Medicare Advantage (MA), the private health plan alternative to traditional government-sponsored Medicare, continues to grow nationwide. More and more older adults are choosing the MA plans, in part because of the exceptional benefits offered by managed care organizations. The average Medicare beneficiary could choose from more than 43 different MA plans in 2023, more than double what was available just five years earlier.
Today, more than 28 million Medicare beneficiaries, or 48% of all eligible individuals, are enrolled in an MA health plan. Many believe this number will surpass 50% in the next few years, if not sooner.
An Overview of MA Supplemental Benefits
In addition to the overall growth of MA plans, those same plans continue to expand to offer more and more benefits each year. Those benefits can include over-the-counter medicines, dental allowances and more. In 2023, more than 97% of all MA plans offered some type of additional benefit, very often with no extra cost to the MA member, including nonemergency medical transportation (NEMT) and remote patient monitoring (RPM).
NEMT and RPM, known as “nonmedical benefits,” are especially valued by MA members and homecare organizations. These nonmedical benefits are so prized by MA beneficiaries that 60% said they would choose a plan based simply on the number of free services offered, including nonemergency transportation.
NEMT and RPM are offered by 97% and 3% of individual plans, respectively, while vision benefits, for example, are offered by 99% of these plans. NEMT, a service where independent businesses take individuals to and from health care appointments, and RPM, in-home devices designed to monitor vitals and falls, are extremely important to those living independently in their own homes.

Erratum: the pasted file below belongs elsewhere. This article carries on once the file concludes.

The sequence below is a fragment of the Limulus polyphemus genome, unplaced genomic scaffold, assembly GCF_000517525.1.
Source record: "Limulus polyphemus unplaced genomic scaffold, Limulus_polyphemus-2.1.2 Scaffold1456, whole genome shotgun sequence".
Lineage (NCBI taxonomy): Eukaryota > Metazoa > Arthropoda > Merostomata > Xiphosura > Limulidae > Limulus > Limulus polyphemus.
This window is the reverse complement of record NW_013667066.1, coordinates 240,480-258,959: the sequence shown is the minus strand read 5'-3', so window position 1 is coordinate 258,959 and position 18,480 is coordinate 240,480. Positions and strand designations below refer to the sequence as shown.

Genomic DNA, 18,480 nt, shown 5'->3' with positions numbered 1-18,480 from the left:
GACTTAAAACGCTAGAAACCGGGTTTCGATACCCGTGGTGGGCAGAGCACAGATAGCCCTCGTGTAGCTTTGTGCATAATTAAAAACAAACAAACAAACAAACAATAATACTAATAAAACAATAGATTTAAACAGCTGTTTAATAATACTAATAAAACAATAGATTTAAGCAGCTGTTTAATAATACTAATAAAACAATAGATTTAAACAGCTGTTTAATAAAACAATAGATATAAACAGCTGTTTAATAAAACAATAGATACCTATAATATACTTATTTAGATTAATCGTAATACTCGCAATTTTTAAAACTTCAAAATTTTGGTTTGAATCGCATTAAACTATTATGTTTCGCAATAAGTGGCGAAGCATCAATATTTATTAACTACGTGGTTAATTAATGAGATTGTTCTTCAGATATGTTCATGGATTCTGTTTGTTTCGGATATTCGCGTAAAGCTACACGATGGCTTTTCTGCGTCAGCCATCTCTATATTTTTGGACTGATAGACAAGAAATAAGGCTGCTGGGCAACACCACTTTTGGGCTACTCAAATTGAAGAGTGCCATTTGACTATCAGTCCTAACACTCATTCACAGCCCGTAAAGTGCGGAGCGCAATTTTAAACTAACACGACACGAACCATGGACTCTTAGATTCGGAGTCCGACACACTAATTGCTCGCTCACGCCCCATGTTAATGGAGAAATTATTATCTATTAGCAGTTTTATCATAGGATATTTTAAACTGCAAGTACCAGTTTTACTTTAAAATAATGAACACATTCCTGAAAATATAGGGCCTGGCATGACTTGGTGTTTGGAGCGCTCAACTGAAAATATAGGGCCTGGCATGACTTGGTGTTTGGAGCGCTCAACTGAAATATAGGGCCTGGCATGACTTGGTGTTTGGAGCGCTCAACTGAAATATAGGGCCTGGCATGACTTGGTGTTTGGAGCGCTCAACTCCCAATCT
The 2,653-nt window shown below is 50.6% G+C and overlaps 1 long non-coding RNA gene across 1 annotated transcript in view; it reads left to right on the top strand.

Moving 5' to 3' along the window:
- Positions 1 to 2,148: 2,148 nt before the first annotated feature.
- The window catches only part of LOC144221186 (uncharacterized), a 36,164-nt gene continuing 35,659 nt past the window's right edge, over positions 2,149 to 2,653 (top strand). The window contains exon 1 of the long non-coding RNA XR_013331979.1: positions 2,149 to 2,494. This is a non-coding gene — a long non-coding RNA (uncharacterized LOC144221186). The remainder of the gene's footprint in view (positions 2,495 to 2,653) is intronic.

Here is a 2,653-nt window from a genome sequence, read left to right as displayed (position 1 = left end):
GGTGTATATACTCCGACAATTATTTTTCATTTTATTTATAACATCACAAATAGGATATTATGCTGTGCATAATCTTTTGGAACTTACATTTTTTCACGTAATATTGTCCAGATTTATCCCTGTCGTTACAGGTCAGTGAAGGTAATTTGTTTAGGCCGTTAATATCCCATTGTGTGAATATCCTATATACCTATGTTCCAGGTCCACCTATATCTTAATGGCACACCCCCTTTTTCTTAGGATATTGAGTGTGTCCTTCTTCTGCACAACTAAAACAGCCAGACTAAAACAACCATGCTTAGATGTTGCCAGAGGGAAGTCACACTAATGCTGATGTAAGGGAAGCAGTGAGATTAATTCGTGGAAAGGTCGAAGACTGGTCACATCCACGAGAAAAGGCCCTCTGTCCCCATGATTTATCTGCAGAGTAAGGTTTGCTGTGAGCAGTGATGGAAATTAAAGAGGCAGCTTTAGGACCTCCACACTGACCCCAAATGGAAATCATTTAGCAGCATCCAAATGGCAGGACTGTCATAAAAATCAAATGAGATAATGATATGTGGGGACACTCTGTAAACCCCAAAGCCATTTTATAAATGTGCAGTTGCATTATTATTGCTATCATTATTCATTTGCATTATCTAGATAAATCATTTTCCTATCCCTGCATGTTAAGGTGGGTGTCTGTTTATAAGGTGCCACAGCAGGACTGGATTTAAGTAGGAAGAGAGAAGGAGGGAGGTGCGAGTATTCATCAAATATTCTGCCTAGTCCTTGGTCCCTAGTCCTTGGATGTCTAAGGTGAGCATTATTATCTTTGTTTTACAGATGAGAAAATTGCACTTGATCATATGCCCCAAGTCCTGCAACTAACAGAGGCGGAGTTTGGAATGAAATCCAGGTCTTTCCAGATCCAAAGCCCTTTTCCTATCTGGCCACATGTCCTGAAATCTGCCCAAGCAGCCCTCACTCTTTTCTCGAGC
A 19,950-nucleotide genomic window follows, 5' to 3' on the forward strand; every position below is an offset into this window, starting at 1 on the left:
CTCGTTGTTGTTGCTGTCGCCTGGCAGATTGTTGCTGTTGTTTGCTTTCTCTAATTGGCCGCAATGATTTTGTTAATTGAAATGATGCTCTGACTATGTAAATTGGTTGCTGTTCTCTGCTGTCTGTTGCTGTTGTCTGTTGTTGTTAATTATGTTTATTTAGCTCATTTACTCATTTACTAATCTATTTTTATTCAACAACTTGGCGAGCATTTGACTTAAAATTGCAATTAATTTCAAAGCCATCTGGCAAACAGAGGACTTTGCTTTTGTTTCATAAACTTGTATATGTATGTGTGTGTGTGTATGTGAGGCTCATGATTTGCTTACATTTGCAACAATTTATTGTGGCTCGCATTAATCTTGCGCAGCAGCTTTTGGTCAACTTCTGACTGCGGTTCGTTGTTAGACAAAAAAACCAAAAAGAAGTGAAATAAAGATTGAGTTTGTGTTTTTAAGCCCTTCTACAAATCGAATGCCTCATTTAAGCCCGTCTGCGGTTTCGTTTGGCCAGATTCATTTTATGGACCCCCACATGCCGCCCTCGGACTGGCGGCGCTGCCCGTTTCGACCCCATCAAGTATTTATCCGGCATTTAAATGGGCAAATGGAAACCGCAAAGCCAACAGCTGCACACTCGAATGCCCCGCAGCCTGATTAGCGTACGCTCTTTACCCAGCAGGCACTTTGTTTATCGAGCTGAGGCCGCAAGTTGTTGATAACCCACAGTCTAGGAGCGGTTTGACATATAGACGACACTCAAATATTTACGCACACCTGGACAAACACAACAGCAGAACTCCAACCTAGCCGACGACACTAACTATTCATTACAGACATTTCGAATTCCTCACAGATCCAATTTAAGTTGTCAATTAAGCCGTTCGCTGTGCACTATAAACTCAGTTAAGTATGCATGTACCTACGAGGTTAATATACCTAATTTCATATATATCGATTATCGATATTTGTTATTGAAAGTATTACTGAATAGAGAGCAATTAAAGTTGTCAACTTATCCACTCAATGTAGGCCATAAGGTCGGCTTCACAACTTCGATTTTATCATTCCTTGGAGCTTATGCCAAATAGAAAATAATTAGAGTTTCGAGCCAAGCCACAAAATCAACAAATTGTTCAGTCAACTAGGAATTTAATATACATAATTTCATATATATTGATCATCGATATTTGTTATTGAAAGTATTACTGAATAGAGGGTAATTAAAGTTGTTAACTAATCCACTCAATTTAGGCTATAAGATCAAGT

Both of these home-based care services are part of a larger trend of moving health care from a facility-based experience to a care-at-home model. McKinsey estimates that $265 billion of care services, or approximately 25% of the total cost of care for traditional Medicare and MA, will relocate to the home in the next two years.
“Care at home could improve the quality of care and the patient experience by providing patients with care in the comfort of their homes and by potentially reducing preventable adverse health events,” the McKinsey report said. “Additionally, stakeholders—including payers, health care facilities, physician groups, care-at-home providers, technology companies and investors—could see substantial value.”
Even so, the MA market continues to evolve as health plans evaluate how they spend supplemental benefit dollars. Their goal is to ensure benefits are cost-effective and lower the cost of care. So while the trend today is allowing MA members to spend on what they find valuable—like dental services and over-the-counter medications—that could change in the future.
The Importance of Homecare Services in the MA System
Homecare organizations and staff are positioned to understand an individual’s needs as they relate to NEMT and RPM services. Routine contact between the individual and the caregiver is a unique relationship that often makes homecare providers the first to know about changes in health status. Collecting data from within the MA member’s home may be the most advantageous way to understand the challenges of everyday life. An in-home caregiver, for example, will have firsthand information and data that can help health plans understand what prevents their members from getting health care services.